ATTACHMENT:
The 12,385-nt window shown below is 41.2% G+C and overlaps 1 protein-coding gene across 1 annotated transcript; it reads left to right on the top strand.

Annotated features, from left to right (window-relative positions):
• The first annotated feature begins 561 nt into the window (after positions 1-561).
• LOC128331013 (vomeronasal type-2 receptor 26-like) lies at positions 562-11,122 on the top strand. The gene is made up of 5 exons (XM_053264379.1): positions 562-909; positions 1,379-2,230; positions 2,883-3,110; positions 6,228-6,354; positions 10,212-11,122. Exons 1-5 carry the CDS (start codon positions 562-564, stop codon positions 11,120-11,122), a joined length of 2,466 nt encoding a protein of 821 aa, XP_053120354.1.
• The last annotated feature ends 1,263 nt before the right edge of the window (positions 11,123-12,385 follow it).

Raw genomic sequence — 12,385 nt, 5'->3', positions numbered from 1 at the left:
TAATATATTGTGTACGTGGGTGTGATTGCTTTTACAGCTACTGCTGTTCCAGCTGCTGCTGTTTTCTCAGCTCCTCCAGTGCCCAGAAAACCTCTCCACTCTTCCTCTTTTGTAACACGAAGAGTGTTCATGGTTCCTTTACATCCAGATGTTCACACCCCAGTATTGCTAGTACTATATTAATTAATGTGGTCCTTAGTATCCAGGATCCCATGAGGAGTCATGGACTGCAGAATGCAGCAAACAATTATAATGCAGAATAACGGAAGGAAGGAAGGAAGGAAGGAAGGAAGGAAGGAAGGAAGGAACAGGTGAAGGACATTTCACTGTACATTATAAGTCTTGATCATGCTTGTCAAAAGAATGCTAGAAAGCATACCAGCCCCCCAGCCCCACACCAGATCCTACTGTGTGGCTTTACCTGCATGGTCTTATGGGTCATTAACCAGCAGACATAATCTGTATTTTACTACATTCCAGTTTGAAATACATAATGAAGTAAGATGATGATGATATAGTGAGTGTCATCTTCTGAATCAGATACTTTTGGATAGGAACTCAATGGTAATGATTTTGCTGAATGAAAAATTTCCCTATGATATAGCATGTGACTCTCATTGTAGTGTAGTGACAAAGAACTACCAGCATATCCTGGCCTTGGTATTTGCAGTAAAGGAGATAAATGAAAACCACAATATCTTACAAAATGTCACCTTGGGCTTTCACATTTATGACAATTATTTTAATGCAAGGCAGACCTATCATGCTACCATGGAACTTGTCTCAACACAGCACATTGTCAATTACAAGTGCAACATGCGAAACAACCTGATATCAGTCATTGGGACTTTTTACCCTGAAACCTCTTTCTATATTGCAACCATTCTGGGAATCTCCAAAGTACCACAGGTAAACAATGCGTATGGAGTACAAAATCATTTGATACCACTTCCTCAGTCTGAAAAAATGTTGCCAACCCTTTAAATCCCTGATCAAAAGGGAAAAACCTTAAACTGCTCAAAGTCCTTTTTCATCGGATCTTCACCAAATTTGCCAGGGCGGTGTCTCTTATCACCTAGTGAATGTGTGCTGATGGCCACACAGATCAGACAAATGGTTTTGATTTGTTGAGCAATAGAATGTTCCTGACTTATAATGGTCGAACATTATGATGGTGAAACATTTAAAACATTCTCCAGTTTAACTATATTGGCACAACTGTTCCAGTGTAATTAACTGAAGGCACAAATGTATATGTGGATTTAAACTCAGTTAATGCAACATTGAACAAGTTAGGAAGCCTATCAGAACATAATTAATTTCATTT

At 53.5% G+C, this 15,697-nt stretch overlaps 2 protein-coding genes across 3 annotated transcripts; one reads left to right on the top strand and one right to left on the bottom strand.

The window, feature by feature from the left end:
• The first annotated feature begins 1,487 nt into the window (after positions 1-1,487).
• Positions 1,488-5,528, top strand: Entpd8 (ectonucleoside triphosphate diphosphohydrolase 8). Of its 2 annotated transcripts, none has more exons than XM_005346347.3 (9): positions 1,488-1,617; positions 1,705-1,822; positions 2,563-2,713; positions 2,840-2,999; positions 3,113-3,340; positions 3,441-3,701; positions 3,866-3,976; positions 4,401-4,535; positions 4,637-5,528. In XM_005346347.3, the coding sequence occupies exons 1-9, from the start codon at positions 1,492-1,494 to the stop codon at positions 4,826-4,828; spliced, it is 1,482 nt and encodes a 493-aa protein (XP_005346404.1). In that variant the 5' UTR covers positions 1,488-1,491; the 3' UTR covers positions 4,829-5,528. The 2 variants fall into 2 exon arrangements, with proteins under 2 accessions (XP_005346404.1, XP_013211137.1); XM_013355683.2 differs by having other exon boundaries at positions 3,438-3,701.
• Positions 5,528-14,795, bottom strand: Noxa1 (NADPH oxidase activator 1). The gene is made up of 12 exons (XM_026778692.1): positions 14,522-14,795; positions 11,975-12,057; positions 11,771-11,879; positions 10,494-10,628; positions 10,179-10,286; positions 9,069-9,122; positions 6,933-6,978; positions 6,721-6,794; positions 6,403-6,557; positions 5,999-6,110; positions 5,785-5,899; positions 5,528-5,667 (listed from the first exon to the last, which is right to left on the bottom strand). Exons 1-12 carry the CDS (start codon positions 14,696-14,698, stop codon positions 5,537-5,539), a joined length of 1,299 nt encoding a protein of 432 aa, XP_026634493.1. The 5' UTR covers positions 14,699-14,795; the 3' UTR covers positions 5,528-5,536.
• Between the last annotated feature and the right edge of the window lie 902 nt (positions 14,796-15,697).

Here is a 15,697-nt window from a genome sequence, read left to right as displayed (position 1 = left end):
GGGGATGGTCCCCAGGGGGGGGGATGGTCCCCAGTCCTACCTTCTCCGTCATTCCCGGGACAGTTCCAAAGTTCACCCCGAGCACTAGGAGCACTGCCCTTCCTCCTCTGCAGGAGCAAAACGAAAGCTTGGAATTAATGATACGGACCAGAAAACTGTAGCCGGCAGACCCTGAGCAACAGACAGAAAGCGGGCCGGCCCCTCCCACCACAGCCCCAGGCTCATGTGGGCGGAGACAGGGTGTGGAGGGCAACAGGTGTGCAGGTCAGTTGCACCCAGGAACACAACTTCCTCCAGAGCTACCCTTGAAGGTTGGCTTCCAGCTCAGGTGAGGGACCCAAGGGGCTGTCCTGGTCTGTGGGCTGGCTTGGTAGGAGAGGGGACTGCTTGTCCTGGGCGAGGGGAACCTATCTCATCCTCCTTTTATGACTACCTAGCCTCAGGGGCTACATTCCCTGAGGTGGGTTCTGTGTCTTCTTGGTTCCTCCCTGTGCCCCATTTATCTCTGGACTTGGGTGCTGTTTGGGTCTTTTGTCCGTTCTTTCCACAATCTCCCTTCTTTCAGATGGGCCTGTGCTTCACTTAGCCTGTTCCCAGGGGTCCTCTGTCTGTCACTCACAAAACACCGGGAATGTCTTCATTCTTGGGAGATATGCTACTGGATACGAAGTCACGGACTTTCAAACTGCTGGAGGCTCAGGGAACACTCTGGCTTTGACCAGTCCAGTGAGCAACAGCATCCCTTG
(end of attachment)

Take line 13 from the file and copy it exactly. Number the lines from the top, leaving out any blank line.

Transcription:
• Between the last annotated feature and the right edge of the window lie 902 nt (positions 14,796-15,697).